John Deere 3033R TLB 3

Our test tractor was outfitted with the H165 loader, which is rated to lift 1598 lbs to a max height of 102”. Dump clearance is 80”. For a few dollars less, the H160 is offered and can lift 1360 lbs to a max height of 90”. Dump clearance is 69”. In our opinion, the 3033R is so well matched to the H165 with the 61” heavy-duty bucket, we’d stick with that combination.

Our test tractor was also outfitted with the 385A backhoe which can dig to a depth of 103” and has a reach of 140”. As with the loaders, John Deere also offers a model 375A with slightly reduced performance (94” dig depth and 129” reach). Boom lift and dipperstick forces are also reduced. And while we can’t say how the 375A fares in the field, we came away so impressed with the 385A backhoe that if it were our purchase, that would be the way we would go. The 18” bucket was also the perfect choice, well-within the tractors capabilities, and big-enough to get some work done.

John Deere 3033R TLB 4

Two transmissions are available for the John Deere 3033R and the 3039R, the three-range hydrostatic unit our test tractor came with, or a 12F x 12R PowrReverser unit. While we enjoyed our time with the hydrostatic transmission, its comfortable side-by-side pedal arrangement with buffered pedal actuation, and switchable eThrottle which mates engine rpm to pedal position when engaged, we’re also familiar with John Deere’s PowrReverser transmissions and if it were our purchase we’d have to consider both. 3046R purchasers can only select the hydrostatic transmission.

Other features worth mentioning that our first two reports didn’t include? There are a couple, beginning with the headlamps which have high-low settings, much the same as on an automobile. The four-way flashers are activated by a pressure sensitive switch positioned in the control pod on the right side of the dash. Convenient and easy to access. It’s a theme John Deere has woven into all the 3033R controls and interfaces.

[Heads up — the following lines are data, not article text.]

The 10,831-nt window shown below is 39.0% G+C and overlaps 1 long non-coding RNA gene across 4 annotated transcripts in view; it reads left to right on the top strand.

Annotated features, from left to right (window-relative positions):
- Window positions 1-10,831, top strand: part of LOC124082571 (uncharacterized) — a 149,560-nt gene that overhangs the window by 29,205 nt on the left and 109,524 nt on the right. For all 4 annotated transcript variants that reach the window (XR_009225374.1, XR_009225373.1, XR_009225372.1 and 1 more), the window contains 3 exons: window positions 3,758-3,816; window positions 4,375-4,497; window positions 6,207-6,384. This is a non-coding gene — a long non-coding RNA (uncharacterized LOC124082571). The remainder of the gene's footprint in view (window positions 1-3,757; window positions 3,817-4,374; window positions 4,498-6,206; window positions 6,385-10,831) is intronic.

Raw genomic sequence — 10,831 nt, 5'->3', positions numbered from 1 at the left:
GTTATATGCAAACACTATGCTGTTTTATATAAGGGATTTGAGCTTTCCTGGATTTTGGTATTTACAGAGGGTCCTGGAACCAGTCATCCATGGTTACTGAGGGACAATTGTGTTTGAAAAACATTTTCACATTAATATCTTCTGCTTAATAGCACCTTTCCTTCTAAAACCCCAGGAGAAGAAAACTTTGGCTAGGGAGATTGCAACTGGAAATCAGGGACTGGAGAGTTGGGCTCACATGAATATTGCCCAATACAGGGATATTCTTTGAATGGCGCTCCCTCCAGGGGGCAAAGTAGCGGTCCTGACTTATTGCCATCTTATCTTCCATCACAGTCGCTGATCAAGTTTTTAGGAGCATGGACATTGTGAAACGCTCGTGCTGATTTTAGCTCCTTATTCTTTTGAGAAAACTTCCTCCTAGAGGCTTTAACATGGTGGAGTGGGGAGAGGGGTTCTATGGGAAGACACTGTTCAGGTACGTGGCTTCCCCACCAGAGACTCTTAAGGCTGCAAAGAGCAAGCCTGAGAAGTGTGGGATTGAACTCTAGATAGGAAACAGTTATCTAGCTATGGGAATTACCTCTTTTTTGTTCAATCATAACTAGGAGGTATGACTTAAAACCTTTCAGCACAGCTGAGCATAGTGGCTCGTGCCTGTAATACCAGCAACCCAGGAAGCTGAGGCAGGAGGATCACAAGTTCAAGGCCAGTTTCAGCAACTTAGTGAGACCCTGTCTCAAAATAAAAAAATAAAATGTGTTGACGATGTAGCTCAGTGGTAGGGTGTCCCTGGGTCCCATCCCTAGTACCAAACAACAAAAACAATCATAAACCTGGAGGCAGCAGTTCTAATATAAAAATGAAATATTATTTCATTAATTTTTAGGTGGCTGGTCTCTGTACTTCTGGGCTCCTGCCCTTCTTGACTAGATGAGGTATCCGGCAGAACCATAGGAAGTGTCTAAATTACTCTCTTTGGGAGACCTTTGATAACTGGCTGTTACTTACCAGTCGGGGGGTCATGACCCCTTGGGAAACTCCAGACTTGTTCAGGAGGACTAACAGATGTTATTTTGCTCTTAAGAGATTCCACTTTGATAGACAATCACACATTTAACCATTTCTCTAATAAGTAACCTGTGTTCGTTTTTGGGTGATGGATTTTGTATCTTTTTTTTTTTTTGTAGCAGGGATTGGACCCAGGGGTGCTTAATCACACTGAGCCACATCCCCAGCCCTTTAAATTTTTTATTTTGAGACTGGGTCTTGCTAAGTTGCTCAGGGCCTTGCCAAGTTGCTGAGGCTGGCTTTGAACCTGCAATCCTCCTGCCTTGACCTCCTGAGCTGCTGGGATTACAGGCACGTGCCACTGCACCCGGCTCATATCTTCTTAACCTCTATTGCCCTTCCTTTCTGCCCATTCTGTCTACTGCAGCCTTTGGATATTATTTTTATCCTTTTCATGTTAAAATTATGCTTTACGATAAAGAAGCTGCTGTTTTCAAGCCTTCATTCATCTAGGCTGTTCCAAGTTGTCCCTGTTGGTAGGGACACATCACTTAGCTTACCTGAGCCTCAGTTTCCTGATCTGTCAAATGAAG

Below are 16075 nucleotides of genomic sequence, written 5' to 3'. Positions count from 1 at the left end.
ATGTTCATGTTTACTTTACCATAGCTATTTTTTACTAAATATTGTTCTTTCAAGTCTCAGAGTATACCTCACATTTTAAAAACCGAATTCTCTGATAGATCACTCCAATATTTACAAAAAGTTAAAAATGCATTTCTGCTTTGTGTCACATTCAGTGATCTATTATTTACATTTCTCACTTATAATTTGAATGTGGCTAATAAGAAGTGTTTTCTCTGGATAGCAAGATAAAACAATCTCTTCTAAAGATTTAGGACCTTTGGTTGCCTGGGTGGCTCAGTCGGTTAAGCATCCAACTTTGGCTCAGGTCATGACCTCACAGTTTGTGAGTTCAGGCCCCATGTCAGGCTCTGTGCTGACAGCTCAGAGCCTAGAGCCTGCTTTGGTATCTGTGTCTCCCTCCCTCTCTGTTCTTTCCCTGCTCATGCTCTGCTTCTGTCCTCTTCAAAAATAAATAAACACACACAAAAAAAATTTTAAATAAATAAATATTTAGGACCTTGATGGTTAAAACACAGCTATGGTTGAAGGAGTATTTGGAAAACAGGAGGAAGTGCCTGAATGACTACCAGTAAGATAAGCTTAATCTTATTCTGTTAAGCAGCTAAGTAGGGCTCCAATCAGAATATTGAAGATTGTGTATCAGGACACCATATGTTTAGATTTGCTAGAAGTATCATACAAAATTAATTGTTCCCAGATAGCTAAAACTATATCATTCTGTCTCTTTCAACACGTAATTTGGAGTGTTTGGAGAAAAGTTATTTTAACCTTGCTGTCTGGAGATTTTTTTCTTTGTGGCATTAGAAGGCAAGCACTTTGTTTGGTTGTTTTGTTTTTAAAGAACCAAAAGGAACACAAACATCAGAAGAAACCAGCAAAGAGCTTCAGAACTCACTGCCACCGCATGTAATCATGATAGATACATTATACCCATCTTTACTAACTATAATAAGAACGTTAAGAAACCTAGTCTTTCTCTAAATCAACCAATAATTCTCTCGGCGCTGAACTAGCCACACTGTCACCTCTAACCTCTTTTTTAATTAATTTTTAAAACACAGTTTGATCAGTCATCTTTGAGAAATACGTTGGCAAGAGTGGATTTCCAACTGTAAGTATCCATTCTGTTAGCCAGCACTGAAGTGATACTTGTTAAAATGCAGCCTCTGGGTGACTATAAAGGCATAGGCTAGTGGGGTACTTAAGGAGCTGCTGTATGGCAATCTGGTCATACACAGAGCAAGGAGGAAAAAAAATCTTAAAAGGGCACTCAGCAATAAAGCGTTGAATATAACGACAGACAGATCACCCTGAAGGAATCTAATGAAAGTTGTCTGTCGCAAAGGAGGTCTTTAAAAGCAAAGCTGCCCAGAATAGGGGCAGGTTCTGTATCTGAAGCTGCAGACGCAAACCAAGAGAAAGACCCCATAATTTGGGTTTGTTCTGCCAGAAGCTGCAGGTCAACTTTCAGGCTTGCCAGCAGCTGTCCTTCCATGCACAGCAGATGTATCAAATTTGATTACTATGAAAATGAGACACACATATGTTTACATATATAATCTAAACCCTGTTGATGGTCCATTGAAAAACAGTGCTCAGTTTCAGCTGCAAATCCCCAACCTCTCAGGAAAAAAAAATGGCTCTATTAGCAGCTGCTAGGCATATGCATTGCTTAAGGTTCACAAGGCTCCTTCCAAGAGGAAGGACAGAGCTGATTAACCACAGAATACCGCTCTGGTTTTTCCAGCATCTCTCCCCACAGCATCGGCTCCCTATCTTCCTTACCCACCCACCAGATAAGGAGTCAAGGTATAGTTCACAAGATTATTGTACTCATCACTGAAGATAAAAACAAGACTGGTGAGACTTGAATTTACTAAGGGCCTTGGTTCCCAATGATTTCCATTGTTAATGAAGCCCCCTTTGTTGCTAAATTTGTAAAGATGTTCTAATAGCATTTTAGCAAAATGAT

John Deere 3033R TLB 5

So, were there things that didn’t work as advertised or we didn’t like? Not many, and all having to do with the backhoe we so liked. The first is the step up to the backhoe seating position location on the stabilizer leg, requiring the operator to first lower the stabilizer before climbing up into the seat. Not a big deal, but we found ourselves taking the big step up to the platform, settling into the seat, then lowering the stabilizers. Also, there was some side drift of the backhoe boom. Not a lot, but enough that every few minutes we would tap the right control lever to straighten the position. We questioned our dealer (Farmington Valley Equipment in Farmington, Conn.), who checked and told there was a DTAC (dealer technical assistance center) tag open on this subject. Evidently, it’s a condition that not all tractors exhibit, and on those that do, it is minor.

John Deere backs up the 3033R tractor with a six-year powertrain warranty. For those looking for more comprehensive coverage, a PowerGard Maintenance Program is available bringing extended coverage together with tractor maintenance including parts, labor, and travel. Knowing how bulletproof these Yanmar-powered tractors are, we’d skip the added coverage and do the maintenance ourselves (simple) and put that extra money towards another implement.

If our readers have gotten the impression that we truly enjoyed spending time with our long-term test John Deere 3033R TLB, it is the message we intended to convey. The 3033R was definitely a tractor we hoped John Deere would forget they loaned out.